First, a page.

At this point, reserve a couple cups of the bean broth (more if you do not have chicken broth), and add the beans to the pot. Pour in a cup of chicken broth and then add the bean broth until the liquid is just below the top of the vegetables. Let simmer, stirring occasionally, for another 40 minutes or so, until the beans are tender. Check for salt along the way. I used a little more than 1/4 tsp, but your choice of bacon and sausage can affect saltiness a great deal, so don't add too much too soon.

Serve this by adding a little freshly chopped parsley and drizzling some olive oil on top.

Note: I left garlic out of this particular dish, but it would go quite well. One could also serve this dish with a garlic, parsley and olive oil pistou if you wanted that flavor kick.

Note on beans: I really liked the yellow eye beans from Rancho Gordo -- they were firm and mild in taste, and a little more interesting than great northern. If you do not have yellow eye, then I think great northern, flageolet, or vallarta beans would all be nice alternatives.

While this is a fairly classic bean dish, I think I will submit it to My Legume Love Affair, a blog event I always enjoy, hosted this month by The Well Seasoned Cook.

Chard-Wrapped Pork Meatballs

pork meatballs

::: Constables Larder has moved to :::

The other week I tried wrapping pork meatballs in chard leaves, and then poaching in chicken stock. The results were delightful. The meatballs were incredibly moist and the flavor subtle. I tried making the meatballs the same way without wrapping them, and the results were must less interesting and it was easier to dry out the meat.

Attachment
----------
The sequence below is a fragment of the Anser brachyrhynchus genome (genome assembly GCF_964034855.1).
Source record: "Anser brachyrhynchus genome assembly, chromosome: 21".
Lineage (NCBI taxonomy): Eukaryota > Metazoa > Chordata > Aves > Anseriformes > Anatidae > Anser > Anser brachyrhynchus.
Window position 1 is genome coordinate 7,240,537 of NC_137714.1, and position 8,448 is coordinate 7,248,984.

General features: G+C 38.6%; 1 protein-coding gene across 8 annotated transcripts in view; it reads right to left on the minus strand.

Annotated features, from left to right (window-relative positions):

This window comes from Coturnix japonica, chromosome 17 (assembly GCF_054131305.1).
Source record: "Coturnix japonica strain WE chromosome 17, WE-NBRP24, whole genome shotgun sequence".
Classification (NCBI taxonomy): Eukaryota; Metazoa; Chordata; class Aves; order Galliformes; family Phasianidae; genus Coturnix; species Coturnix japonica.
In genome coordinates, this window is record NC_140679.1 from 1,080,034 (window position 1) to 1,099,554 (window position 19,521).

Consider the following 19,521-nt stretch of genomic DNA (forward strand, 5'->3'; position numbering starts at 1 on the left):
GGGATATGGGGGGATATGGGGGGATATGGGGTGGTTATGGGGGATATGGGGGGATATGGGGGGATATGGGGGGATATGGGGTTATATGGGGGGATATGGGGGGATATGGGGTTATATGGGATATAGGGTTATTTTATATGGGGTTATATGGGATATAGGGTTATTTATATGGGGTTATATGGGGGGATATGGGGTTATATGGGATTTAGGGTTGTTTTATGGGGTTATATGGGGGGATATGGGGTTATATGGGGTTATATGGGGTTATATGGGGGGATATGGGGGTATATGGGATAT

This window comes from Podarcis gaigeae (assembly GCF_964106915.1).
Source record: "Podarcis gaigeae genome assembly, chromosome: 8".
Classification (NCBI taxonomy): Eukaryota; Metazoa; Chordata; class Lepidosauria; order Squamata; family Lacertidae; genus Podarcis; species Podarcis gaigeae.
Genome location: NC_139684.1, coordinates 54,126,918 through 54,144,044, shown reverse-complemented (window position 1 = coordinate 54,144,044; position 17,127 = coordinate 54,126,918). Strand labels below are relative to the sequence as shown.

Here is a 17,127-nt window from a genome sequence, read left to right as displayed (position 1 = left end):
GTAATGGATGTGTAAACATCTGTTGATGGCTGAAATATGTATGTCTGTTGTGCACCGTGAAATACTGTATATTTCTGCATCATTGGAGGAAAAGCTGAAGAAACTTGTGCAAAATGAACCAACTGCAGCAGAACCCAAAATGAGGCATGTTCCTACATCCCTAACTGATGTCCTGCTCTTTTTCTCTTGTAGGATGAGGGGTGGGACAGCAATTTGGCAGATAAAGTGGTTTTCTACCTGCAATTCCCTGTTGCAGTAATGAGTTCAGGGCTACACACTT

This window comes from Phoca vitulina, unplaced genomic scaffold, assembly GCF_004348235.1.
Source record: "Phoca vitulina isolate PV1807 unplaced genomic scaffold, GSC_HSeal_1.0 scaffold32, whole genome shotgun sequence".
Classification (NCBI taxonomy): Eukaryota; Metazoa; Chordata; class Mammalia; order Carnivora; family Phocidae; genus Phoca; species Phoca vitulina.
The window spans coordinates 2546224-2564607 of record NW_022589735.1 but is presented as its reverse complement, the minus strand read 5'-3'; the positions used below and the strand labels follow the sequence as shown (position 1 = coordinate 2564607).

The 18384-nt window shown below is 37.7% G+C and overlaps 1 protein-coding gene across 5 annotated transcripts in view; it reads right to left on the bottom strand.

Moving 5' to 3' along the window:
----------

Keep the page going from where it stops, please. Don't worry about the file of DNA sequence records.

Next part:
What I still have not figured out yet, however, is what the best thing is to serve with these. I tried white rice but the meatballs have such a subtle flavor that they want a stronger complement I think... or a sauce to go with. Then I tried making red wild rice with porcini mushrooms but I do not think that was quite the thing either. So I'm going to move away from rice and do some more thinking and experimenting. In the meantime, I wanted to get a record of the recipe up here.

Chard-Wrapped Pork Meatballs

1 lb ground pork shoulder
large bunch of swiss chard leaves
6 cooked chestnuts, finely chopped
4 medium brussel sprouts (or 1/3 cup cabbage), finely chopped
2 tbsp parsley, finely chopped
1/4 tsp salt
pinch of black pepper
2-3 cups of chicken broth (ideally homemade)
splash of dry vermouth

Bring a large pot of water to boil and preheat oven to 350F while you do the following.

Wash your chard leaves and slice away the middle stems. Set aside. Chop up about 1/3 cup of the chard stems and place in a large bowl with the pork, chopped chestnuts, chopped brussel sprouts, parlsey, salt and pepper. Mix thoroughly together with your hands, then shape into 1.5 inch meatballs.

Parboil the chard leaves for 30 seconds in the boiling water, then gently drain. Wrap each meatball in chard leaves (it might take two leaves to full wrap), and place in a pie dish. Then pour in chicken broth until you are about 3/4 of the way up the sides of the meatballs, and add a splash of dry vermouth or white wine. Cook at 350F for 45 minutes to an hour, occasionally basting broth over the tops of the meatballs. When the meatballs feel firm, they should be done.

pork meatballs wrapped
Just before pouring the broth in

Now just to find the perfect complement to these guys. I welcome ideas!

P.S. a marvelous vegetarian recipe is chard-wrapped risotto.